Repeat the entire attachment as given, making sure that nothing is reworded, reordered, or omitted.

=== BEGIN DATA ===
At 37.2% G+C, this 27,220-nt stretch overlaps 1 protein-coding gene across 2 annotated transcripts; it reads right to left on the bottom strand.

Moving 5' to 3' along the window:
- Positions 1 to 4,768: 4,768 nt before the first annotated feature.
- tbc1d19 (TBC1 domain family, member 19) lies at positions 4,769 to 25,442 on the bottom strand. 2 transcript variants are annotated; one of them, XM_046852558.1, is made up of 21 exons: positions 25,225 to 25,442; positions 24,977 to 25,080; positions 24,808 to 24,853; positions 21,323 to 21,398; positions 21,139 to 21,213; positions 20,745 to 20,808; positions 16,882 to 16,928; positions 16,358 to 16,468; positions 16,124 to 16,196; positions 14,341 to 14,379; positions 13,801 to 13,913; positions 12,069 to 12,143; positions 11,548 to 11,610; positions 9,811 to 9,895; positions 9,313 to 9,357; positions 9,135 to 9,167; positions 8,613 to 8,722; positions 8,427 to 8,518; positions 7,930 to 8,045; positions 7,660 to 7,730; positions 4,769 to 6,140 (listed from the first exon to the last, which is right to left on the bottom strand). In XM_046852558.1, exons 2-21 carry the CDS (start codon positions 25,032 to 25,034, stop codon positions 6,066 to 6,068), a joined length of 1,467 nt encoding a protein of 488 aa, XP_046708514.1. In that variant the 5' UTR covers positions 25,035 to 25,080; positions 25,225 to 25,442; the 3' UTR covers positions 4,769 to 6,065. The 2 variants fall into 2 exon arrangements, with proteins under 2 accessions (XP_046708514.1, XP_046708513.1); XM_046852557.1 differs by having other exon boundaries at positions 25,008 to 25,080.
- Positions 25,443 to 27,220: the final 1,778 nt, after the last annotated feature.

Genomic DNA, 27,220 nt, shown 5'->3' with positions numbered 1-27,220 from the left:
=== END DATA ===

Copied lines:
At 37.2% G+C, this 27,220-nt stretch overlaps 1 protein-coding gene across 2 annotated transcripts; it reads right to left on the bottom strand.

Moving 5' to 3' along the window:
- Positions 1 to 4,768: 4,768 nt before the first annotated feature.
- tbc1d19 (TBC1 domain family, member 19) lies at positions 4,769 to 25,442 on the bottom strand. 2 transcript variants are annotated; one of them, XM_046852558.1, is made up of 21 exons: positions 25,225 to 25,442; positions 24,977 to 25,080; positions 24,808 to 24,853; positions 21,323 to 21,398; positions 21,139 to 21,213; positions 20,745 to 20,808; positions 16,882 to 16,928; positions 16,358 to 16,468; positions 16,124 to 16,196; positions 14,341 to 14,379; positions 13,801 to 13,913; positions 12,069 to 12,143; positions 11,548 to 11,610; positions 9,811 to 9,895; positions 9,313 to 9,357; positions 9,135 to 9,167; positions 8,613 to 8,722; positions 8,427 to 8,518; positions 7,930 to 8,045; positions 7,660 to 7,730; positions 4,769 to 6,140 (listed from the first exon to the last, which is right to left on the bottom strand). In XM_046852558.1, exons 2-21 carry the CDS (start codon positions 25,032 to 25,034, stop codon positions 6,066 to 6,068), a joined length of 1,467 nt encoding a protein of 488 aa, XP_046708514.1. In that variant the 5' UTR covers positions 25,035 to 25,080; positions 25,225 to 25,442; the 3' UTR covers positions 4,769 to 6,065. The 2 variants fall into 2 exon arrangements, with proteins under 2 accessions (XP_046708514.1, XP_046708513.1); XM_046852557.1 differs by having other exon boundaries at positions 25,008 to 25,080.
- Positions 25,443 to 27,220: the final 1,778 nt, after the last annotated feature.

Genomic DNA, 27,220 nt, shown 5'->3' with positions numbered 1-27,220 from the left: